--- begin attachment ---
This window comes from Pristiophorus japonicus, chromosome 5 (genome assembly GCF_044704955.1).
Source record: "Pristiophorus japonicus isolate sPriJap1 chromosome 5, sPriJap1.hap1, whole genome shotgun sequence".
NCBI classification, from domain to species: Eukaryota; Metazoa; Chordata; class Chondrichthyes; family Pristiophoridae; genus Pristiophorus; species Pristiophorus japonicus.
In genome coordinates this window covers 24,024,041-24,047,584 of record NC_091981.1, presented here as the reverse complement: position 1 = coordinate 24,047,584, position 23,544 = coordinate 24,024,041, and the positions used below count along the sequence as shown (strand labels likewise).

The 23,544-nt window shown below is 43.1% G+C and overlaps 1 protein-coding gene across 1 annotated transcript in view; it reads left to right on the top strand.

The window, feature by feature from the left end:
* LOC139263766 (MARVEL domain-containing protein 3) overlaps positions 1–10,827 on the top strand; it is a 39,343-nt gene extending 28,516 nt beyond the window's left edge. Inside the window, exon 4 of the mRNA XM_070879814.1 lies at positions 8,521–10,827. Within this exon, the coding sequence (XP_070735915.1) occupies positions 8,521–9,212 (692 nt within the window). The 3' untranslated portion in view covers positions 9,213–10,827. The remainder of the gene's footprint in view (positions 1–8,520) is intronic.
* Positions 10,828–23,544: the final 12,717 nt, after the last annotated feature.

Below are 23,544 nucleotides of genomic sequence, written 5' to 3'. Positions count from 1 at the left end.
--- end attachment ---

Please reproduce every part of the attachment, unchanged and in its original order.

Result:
This window comes from Pristiophorus japonicus, chromosome 5 (genome assembly GCF_044704955.1).
Source record: "Pristiophorus japonicus isolate sPriJap1 chromosome 5, sPriJap1.hap1, whole genome shotgun sequence".
NCBI classification, from domain to species: Eukaryota; Metazoa; Chordata; class Chondrichthyes; family Pristiophoridae; genus Pristiophorus; species Pristiophorus japonicus.
In genome coordinates this window covers 24,024,041-24,047,584 of record NC_091981.1, presented here as the reverse complement: position 1 = coordinate 24,047,584, position 23,544 = coordinate 24,024,041, and the positions used below count along the sequence as shown (strand labels likewise).

The 23,544-nt window shown below is 43.1% G+C and overlaps 1 protein-coding gene across 1 annotated transcript in view; it reads left to right on the top strand.

The window, feature by feature from the left end:
* LOC139263766 (MARVEL domain-containing protein 3) overlaps positions 1–10,827 on the top strand; it is a 39,343-nt gene extending 28,516 nt beyond the window's left edge. Inside the window, exon 4 of the mRNA XM_070879814.1 lies at positions 8,521–10,827. Within this exon, the coding sequence (XP_070735915.1) occupies positions 8,521–9,212 (692 nt within the window). The 3' untranslated portion in view covers positions 9,213–10,827. The remainder of the gene's footprint in view (positions 1–8,520) is intronic.
* Positions 10,828–23,544: the final 12,717 nt, after the last annotated feature.

Below are 23,544 nucleotides of genomic sequence, written 5' to 3'. Positions count from 1 at the left end.